Archives For squats

Well, I found out this past week that I passed the NCSA-CPT (National Strength and Conditioning Association Certified Personal Trainer) exam!

I wrote it in December and just got the results via email after submitting my CPR/AED card. They'll be mailing the certificate to me in the next few weeks.

As for the exam itself, it was really a pain in the ass to write. The exam location, which was York University, was in another city, and the time started at 9:00 AM ending at 12:00 PM. Meaning, to make sure that I could make it on time, I had to stay overnight at a hotel to write this exam.

The desks were tiny, probably the smallest desks I've ever used as an adult. The width of the writing surface of the desk was probably as wide as a single sheet of paper. Sitting in a chair made of wood for 3 hours was literally a pain in the butt, and having my head down looking at test for 3 hours was a pain in the neck. I train my neck on a regular basis, but this was tough, even for me! My neck was sore after, and I'm pretty sure I had a neck pump after the exam.

As for the test itself, it was challenging. It was a 150 question multiple choice test, with about 35 questions that required you to watch a video before answering the question from the exam booklet. There is no practical component like the Can-Fit-Pro Personal Training Specialist, or PTS test (I was required to train a mock client in front of another trainer).

Unless I'm mistaken, the NSCA Certified Strength and Conditioning Specialists (CSCS) exam is the same way (all multiple choice with no practical component), meaning just about anybody who is a good text book reader and test taker can obtain these certifications, with the exception that the CSCS has a requirement of a bachelor's degree in any subject.

This would be the second training certification I've obtained in the past 10 years. The first one was Can-Fit-Pro PTS. I let that one expire because of a career change. I really should have kept up with it though.

I also obtained a 3M National Coaching Certification Program (NCCP) many moons ago during the dot-com bubble in 1999. Yes, I am probably older than you think 😉

As far as my opinion on certifications go, in the end, they're really just a piece of paper saying that someone has paid the appropriate fees and have managed to pass a multiple choice test (or whatever the test format and requirements happens to be) that is based off of the textbook and other materials provided by the certifying agency. It doesn't mean that they actually workout train themselves on a regular basis, or have worked with clients in the past (unless those happen to be required for the certification).

It is what it is.

Now I have to keep up with these CEU (continuing education units) that continue to make money for the certifying agencies will...err...continue my education.

However, I suspect that most of my "education" in the future will come from under a heavy barbell, and coaching others.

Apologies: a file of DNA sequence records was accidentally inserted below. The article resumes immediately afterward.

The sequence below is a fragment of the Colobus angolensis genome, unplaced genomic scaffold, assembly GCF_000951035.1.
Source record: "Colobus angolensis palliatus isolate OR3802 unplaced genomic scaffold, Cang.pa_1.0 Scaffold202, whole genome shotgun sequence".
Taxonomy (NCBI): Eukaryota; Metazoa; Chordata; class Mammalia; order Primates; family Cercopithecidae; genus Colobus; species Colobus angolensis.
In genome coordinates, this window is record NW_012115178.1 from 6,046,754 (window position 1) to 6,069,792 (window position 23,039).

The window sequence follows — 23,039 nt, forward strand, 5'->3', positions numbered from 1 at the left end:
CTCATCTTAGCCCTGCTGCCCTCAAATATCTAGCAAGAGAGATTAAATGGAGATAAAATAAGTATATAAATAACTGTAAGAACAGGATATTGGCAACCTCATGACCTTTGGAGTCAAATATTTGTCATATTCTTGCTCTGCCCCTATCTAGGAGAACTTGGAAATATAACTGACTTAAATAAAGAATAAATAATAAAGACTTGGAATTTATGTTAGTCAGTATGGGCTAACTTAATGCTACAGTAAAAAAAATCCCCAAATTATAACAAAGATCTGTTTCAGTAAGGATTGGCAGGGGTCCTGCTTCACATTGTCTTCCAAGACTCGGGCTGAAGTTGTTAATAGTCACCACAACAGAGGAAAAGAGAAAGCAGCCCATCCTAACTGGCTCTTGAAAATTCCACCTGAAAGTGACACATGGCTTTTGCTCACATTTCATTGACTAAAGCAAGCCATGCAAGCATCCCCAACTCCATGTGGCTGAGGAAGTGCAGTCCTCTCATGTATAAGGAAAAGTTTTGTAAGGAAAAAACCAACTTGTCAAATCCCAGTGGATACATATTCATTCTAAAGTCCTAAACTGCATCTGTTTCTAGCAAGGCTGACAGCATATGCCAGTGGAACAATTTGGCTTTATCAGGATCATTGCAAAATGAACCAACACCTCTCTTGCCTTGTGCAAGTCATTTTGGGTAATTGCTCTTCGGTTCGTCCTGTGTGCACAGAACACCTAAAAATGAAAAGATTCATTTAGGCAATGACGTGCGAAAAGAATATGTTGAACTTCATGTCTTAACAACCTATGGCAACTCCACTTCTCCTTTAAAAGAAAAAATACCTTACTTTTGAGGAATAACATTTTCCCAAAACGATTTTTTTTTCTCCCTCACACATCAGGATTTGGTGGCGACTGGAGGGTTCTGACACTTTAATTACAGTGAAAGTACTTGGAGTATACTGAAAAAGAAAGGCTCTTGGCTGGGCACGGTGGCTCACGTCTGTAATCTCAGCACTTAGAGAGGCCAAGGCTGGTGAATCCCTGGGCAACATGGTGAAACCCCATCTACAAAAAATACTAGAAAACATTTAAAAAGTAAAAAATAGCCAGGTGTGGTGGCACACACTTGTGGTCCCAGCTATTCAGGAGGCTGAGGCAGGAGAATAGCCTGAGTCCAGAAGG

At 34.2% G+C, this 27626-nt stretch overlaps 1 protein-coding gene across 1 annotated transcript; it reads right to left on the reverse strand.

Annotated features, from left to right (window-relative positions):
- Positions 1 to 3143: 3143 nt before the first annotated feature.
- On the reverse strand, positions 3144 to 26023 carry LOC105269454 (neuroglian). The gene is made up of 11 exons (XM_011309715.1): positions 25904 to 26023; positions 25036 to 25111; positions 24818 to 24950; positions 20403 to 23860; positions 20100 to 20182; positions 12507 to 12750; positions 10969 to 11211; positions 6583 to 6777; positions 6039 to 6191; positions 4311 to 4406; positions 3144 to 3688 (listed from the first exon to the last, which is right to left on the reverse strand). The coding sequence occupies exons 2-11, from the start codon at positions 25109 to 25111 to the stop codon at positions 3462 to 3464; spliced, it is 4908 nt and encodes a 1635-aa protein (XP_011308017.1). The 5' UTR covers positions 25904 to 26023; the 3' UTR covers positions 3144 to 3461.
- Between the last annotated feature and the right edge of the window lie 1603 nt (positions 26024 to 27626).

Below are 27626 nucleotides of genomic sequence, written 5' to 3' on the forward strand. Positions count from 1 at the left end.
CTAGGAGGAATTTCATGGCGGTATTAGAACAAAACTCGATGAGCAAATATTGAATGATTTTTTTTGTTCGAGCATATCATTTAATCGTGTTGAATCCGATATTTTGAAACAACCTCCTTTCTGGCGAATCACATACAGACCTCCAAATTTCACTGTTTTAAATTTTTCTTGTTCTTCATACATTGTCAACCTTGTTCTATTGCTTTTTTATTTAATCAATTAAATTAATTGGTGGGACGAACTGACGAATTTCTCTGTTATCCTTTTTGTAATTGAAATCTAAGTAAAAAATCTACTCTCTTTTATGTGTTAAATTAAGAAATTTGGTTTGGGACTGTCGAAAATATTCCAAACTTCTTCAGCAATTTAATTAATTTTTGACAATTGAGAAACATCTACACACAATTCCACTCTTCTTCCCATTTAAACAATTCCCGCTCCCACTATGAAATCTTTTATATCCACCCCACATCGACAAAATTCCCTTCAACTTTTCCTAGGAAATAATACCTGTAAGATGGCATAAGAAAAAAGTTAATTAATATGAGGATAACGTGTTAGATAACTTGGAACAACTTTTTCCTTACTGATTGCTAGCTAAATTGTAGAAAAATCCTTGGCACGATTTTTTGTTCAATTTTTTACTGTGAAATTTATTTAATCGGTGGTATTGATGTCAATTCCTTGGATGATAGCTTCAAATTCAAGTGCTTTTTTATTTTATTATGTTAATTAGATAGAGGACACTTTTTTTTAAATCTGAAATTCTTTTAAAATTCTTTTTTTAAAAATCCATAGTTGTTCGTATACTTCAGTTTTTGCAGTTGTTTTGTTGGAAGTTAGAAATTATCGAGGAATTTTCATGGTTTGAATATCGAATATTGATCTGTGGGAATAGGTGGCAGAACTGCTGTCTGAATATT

Anyways, check out these articles!

  1. Knowing Squat About Squats by Alex Schuld, Howard Hensen and Ryan Atkins
  2. Why I Train by Charles Staley
  3. Fuck Your Forum by Paul Carter


Well I totally missed on the 350lbs reverse grip bench press last Friday due to pain radiating from my shoulders down my arms, but I did manage to get a 520lbs hook grip deadlift PR (video).

Anyways, check these out:

  1. The Chaos And Pain Guide To Brutal Squats by Jamie Lewis
  2. The Coaching Eye by Stef Bradford
  3. Gods of War: Ramon Dekkers by T.P. Grant

Dammit, I hurt my lower back earlier this week (or maybe last week?), so I'm forced to go low volume and low intensity on squats all week. Essentially I have no choice but to take a de-load week for squats and deadlifts.  I've also switched to high bar squats from low bar squats because I don't feel as much pain during the movement.

But this hasn't stopped me from hitting a bench press PR yesterday! Video here.

Anyways, here's a few articles you should read and an interview you should listen to:

  1. Where Have All The PR's Gone? by Aimee Anaya Everett
  2. Deadlifts: Which Type Is Best for You? By Mike Robertson
  3. Just f'n train, just get f'n strong. Idiotic by Paul Carter
  4. Always Hungery by John Welbourn
  5. Reduce Home Gym Noise by Gregor
  6. Big Without Strong Is Nothing by Tony Gentilcore
  7. Alex Navarro, Mark Bell and Jesse Burdick Interview at


  • 405lbs: 1
  • 355lbs: 5,5,5

Overhead Press

  • 180lbs: 5,5,5,5,5
    • Power cleaned the bar into position before pressing


  • 405lbs: 3,3
    • I noticed the bar had a noticeable bend after my first set. After the second set, I checked the other bars in the gym that I regularly use, and they were all slightly bent. I don't recall seeing this when I first started training at this gym...


  • 215lbs: 2,2,X
  • 205lbs: 1
    • My presses were lopsided for some reason. Left arm was higher than my right arm, and my body was leaning in one direction. This made my back feel strange. I didn't hurt, just felt weird.


  • Skipped - I didn't want to aggravate this strange feeling I was having in my back from doing overhead presses.